When you ask this question you want to make sure you get the point across that you are looking long term. Do not ask, “how long does it take to move up?” or anything like that. You are there to fill the job at hand and add value immediately. The point of asking this is to show you are in it for the foreseeable future and that you are again coming to this job with an attitude that you are a good fit and will be successful.

7. “I am really excited about this opportunity; what are the next steps?”

If you don’t tell them you are really excited about the job, how will they know you are? They are excited about filling it; you should be excited about the possibility of being hired.

If you are in the process of interviewing for a few jobs, and you should be, then this is when they can tell you it may take a few weeks before you hear anything or that there are more interviews coming. If you get an offer from another company a few days after this interview, you know you may have to ask that company to give you more time to decide, because this company told you it may take a few weeks to get back to you. Any question you ask should show either that you did your research on the company and industry, or that you are there to fill the need they have and be successful. That is what will make you the most impressive job candidate.

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Featured photo credit: Step Brothers Columbia Pictures via google.com

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Last Updated on September 20, 2018

How to Be Happy at Work and Find Fulfillment in Your Career

How to Be Happy at Work and Find Fulfillment in Your Career

If you’re going to spend 1/3 of our life at work, you should enjoy it, right?

Trust me, I know that’s easier said than done. Difficult coworkers, less-than-desirable tasks, or even just being in the wrong position can all lead to a lack of enjoyment and fulfillment in your work.

But what if I told you it doesn’t have to be this way? Or better yet, if you struggle with all of the above (and then some), what if I told you that enjoying your work and finding fulfillment regardless of those obstacles is possible?

Don’t believe me? I don’t blame you because I was there too. Before implementing the tips below, I struggled to get through each day, much less find real fulfillment, in the office. Now, even after the toughest days on the job, I still come away with feelings of pride, accomplishment, and fulfillment. The best news is, so can you.

If you’re ready to make those hours count and find happiness and fulfillment in the office, then read on to find out how to be happy at work and find fulfillment in your career:

1. Discover the root(s) of the problem

For this first step, we’ll need to think back to 8th-grade physics (humor me). We all know Newton’s 3rd law, “for every action, there is an equal and opposite reaction.” When you think about it, the same can be said outside of physics, and we see this law play out in our daily lives, day after day.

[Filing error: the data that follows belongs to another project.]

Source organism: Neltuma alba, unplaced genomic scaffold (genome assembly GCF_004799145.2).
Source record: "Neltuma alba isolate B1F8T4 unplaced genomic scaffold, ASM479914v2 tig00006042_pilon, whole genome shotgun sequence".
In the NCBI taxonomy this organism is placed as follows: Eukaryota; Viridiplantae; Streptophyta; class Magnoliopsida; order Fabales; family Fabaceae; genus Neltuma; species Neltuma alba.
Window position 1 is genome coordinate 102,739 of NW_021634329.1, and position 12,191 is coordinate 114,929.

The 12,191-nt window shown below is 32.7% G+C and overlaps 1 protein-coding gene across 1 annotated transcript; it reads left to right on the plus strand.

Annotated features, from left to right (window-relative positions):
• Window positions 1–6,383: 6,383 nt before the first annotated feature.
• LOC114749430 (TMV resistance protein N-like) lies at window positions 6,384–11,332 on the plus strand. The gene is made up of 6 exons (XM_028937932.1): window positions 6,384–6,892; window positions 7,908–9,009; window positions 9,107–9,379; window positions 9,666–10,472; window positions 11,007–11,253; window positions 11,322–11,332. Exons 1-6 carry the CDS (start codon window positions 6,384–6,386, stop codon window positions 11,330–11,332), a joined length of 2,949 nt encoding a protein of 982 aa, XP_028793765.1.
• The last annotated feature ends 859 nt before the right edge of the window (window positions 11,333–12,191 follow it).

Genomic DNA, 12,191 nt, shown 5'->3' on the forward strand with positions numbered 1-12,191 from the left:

Simply put, all the issues we deal with in the office (and life in general) affect us in a noticeable way.

If you’re appreciated at work, like the work you do and receive frequent praise, promotions, or raises, then this will probably have an altogether positive effect on your life in the office.

But what if we reverse this? What if you feel under appreciated, get passed up for promotions, or get denied raises? This is sure to affect the way you feel at work on a negative level.

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So, before you can implement the steps of feeling happy and fulfilled at work, we first have to discover the reasons why you don’t feel that way already.

Think about it, write a list, or make a mental note. Run through all the reasons you’re dissatisfied in the office, and don’t hold back. Knowing the exact obstacles you’re facing will make overcoming them that much easier.

In fact, as a side-challenge to this article, I recommend picking the top three reasons contributing to your dissatisfaction at work and using the following tips to tackle them.

2. Practice gratitude for an instant uplift

Did you know the simple act of feeling grateful can increase your happiness and make you more fulfilled at work?[1]

Well, it’s true, and it’s scientifically proven.

Dr. Lisa Firestone notes that practicing gratitude “reminds us of what we lacked in the past.” Meaning, it serves as both a boost to happiness and a bit of a wake-up call that things have been or could be, much worse.

Trying to conjure up feelings of gratitude can seem almost impossible when your work situation seems bleak, but hear me out: There are incredibly easy ways to get started and it doesn’t involve trying to “force” yourself to feel grateful about things that stress you out.

For an instant pick-me-up, try this:

Find a loose piece of paper, a blank sticky note, or anything you can write on, be it physical or digital. List just three things that you are absolutely without-a-doubt thankful for in your life.

Now here’s the trick: Don’t just list what you’re grateful for, you have to list why you’re grateful for them, too.